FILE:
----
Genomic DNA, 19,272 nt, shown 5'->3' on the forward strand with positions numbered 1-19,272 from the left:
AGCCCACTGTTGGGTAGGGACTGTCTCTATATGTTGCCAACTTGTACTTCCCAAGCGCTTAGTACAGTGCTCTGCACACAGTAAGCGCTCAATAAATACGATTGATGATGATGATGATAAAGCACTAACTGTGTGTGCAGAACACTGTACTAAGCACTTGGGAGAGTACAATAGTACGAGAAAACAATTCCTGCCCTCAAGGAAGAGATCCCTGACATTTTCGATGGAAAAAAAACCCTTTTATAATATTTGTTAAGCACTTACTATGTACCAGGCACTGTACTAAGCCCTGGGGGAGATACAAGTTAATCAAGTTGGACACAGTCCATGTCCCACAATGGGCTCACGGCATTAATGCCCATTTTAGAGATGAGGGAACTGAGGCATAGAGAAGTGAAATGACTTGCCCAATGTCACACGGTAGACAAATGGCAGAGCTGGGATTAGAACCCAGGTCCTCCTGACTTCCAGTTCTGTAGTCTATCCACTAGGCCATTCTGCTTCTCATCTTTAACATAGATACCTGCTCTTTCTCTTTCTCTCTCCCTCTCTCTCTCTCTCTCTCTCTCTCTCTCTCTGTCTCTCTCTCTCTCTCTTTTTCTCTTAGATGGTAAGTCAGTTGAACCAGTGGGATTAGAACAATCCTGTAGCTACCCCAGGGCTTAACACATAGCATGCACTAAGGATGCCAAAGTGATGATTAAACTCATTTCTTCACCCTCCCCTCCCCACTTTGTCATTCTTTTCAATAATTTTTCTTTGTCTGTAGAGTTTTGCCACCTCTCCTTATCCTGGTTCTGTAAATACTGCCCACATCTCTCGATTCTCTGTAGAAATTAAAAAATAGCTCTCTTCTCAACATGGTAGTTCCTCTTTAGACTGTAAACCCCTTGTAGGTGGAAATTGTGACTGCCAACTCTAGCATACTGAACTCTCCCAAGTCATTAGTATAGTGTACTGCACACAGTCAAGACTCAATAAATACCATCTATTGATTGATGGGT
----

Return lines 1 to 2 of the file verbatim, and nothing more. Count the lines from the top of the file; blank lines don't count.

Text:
Genomic DNA, 19,272 nt, shown 5'->3' on the forward strand with positions numbered 1-19,272 from the left:
AGCCCACTGTTGGGTAGGGACTGTCTCTATATGTTGCCAACTTGTACTTCCCAAGCGCTTAGTACAGTGCTCTGCACACAGTAAGCGCTCAATAAATACGATTGATGATGATGATGATAAAGCACTAACTGTGTGTGCAGAACACTGTACTAAGCACTTGGGAGAGTACAATAGTACGAGAAAACAATTCCTGCCCTCAAGGAAGAGATCCCTGACATTTTCGATGGAAAAAAAACCCTTTTATAATATTTGTTAAGCACTTACTATGTACCAGGCACTGTACTAAGCCCTGGGGGAGATACAAGTTAATCAAGTTGGACACAGTCCATGTCCCACAATGGGCTCACGGCATTAATGCCCATTTTAGAGATGAGGGAACTGAGGCATAGAGAAGTGAAATGACTTGCCCAATGTCACACGGTAGACAAATGGCAGAGCTGGGATTAGAACCCAGGTCCTCCTGACTTCCAGTTCTGTAGTCTATCCACTAGGCCATTCTGCTTCTCATCTTTAACATAGATACCTGCTCTTTCTCTTTCTCTCTCCCTCTCTCTCTCTCTCTCTCTCTCTCTCTCTCTGTCTCTCTCTCTCTCTCTTTTTCTCTTAGATGGTAAGTCAGTTGAACCAGTGGGATTAGAACAATCCTGTAGCTACCCCAGGGCTTAACACATAGCATGCACTAAGGATGCCAAAGTGATGATTAAACTCATTTCTTCACCCTCCCCTCCCCACTTTGTCATTCTTTTCAATAATTTTTCTTTGTCTGTAGAGTTTTGCCACCTCTCCTTATCCTGGTTCTGTAAATACTGCCCACATCTCTCGATTCTCTGTAGAAATTAAAAAATAGCTCTCTTCTCAACATGGTAGTTCCTCTTTAGACTGTAAACCCCTTGTAGGTGGAAATTGTGACTGCCAACTCTAGCATACTGAACTCTCCCAAGTCATTAGTATAGTGTACTGCACACAGTCAAGACTCAATAAATACCATCTATTGATTGATGGGT